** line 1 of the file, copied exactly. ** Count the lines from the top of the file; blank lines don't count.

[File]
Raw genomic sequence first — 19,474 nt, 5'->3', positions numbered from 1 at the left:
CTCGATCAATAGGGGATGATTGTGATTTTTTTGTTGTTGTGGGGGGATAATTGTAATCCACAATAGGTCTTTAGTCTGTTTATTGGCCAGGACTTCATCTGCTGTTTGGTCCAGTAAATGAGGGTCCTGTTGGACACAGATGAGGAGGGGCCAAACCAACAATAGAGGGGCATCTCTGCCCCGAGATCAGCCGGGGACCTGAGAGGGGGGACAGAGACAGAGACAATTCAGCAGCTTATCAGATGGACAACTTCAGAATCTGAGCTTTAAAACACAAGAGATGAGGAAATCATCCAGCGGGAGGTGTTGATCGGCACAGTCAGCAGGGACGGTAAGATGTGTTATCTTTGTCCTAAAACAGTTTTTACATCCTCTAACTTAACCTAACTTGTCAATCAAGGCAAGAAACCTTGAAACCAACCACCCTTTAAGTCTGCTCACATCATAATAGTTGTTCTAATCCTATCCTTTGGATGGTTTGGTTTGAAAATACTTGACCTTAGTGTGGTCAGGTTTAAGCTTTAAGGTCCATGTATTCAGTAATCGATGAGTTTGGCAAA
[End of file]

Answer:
Raw genomic sequence first — 19,474 nt, 5'->3', positions numbered from 1 at the left: